The Great TCMFF 2017 Revue: Day 3
April 13, 2017
Day 3: Saturday 4/8
This is Cinerama (1952)
Cinerama: 2, Kim: 0.5. Another morning, another trip to the Cinerama Dome. Whereas the Dome was built for It's a Mad Mad Mad Mad World (1963), This is Cinerama was also a landmark: it was the very first Cinerama film produced. So I couldn't miss it - well, I actually could miss part of it, and I did. Given that this screening started an hour later than the rest of the block, and the Dome is about a mile away from the main venues, I knew I'd have to slip out early. And while I was supremely happy to have another chance to experience the Cinerama process in all its original glory (in this case: 7 sound channels, 3 35mm projectors and 4 projectionists), I was also lucky that the movie makes it incredibly convenient to skip out prematurely... because there's really no story. That's fully intentional, as it seems This is Cinerama was created solely as a vehicle to show off the new process and dazzle the heck out of audiences. The method sure worked, and during the first half we were treated to a thrilling simulator-style roller coaster ride, a tour of the Venice canals, a dance in Spain and much more. If I understand the technical specs correctly (hahaha), apparently Cinerama is closer to our natural vision, and even given widescreen and more recent cinematic formats, it was rather rewarding knowing I was witnessing more than I usually have the chance to; in non-technical 2017 terms, it was analogous to the panoramic setting on a camera come to life.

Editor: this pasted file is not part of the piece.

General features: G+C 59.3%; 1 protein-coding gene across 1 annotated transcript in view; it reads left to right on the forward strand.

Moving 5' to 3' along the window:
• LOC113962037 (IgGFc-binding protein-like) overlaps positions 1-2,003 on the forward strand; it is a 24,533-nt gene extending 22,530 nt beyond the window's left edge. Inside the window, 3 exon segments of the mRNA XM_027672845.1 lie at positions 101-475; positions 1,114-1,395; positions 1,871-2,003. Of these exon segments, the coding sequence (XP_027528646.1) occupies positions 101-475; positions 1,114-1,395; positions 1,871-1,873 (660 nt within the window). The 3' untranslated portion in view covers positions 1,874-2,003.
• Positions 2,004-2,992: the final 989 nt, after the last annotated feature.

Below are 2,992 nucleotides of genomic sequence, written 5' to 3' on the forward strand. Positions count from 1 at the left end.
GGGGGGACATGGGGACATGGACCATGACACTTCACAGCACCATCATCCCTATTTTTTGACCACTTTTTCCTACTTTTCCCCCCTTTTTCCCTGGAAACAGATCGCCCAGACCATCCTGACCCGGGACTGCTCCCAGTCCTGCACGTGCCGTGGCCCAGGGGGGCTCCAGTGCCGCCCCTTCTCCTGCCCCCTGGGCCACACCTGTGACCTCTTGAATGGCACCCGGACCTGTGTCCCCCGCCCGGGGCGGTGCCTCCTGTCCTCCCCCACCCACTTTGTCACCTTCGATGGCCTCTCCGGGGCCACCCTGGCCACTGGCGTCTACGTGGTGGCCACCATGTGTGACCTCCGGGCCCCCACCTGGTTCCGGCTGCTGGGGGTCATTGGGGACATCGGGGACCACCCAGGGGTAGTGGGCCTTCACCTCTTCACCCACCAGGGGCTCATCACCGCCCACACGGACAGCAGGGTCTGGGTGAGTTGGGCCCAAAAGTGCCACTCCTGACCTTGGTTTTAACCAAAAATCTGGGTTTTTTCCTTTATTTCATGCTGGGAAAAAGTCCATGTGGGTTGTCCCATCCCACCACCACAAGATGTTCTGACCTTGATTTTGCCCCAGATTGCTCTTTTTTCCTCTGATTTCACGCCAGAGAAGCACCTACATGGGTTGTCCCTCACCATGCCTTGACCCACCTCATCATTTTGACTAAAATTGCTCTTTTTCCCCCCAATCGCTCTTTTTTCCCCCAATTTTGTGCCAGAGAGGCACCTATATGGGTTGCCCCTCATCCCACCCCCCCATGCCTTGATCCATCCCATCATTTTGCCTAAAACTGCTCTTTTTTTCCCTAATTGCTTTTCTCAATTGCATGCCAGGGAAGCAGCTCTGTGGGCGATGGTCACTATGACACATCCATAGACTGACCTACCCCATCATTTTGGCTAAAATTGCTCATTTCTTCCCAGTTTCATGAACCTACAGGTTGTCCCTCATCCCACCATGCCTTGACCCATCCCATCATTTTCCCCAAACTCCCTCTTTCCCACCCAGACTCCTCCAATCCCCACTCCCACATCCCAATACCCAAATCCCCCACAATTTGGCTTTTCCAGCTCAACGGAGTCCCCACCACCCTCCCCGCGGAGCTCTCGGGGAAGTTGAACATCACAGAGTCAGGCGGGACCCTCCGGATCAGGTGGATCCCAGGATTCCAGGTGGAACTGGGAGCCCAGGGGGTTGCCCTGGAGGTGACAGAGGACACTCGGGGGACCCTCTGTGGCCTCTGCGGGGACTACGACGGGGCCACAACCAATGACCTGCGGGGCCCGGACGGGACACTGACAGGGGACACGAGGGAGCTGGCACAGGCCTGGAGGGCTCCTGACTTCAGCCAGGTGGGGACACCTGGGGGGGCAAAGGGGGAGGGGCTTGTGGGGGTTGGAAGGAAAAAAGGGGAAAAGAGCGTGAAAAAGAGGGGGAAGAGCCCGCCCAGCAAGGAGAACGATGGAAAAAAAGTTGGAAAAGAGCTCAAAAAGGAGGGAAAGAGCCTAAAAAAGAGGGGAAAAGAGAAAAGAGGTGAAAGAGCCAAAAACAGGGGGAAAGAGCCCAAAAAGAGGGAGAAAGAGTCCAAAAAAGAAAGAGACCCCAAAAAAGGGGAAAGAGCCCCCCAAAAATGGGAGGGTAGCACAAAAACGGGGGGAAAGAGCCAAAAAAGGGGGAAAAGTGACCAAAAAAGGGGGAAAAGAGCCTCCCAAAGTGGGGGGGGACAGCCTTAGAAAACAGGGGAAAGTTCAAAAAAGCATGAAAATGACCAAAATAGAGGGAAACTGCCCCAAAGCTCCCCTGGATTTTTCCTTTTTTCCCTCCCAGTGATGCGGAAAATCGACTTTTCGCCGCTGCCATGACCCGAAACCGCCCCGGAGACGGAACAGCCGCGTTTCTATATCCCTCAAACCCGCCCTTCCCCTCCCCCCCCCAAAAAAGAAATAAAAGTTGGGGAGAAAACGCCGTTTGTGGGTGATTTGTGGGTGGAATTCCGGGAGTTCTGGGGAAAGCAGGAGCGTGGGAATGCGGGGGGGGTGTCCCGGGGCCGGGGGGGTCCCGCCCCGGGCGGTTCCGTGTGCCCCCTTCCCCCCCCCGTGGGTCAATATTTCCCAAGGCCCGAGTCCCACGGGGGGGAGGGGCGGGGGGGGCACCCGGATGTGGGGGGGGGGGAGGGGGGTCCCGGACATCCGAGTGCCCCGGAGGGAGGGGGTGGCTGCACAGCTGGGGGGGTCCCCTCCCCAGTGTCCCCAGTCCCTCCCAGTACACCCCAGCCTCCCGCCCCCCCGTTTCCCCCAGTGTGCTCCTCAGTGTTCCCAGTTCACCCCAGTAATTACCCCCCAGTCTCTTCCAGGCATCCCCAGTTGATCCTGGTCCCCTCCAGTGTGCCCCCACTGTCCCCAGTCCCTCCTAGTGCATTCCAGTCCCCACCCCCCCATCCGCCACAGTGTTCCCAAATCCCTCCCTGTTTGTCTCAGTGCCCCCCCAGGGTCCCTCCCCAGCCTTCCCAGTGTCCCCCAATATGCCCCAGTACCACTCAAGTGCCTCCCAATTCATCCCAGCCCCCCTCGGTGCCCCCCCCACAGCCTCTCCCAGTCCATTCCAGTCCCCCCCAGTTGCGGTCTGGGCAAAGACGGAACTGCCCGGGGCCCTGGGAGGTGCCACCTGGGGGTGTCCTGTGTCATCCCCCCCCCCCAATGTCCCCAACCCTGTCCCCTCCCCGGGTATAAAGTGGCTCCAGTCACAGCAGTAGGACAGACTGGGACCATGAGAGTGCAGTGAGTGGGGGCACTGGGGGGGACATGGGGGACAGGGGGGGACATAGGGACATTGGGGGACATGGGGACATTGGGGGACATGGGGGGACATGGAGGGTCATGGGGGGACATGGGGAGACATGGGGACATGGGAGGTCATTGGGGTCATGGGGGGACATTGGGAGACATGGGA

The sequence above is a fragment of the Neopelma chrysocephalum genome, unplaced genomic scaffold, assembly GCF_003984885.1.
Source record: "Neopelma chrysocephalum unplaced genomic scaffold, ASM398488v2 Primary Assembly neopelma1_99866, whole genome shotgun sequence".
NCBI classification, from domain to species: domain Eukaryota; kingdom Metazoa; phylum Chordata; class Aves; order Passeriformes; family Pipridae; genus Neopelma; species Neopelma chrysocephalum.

A miniature replica of the Cinerama theater. (Picture by Kim Luperi)
David and Lisa (1962)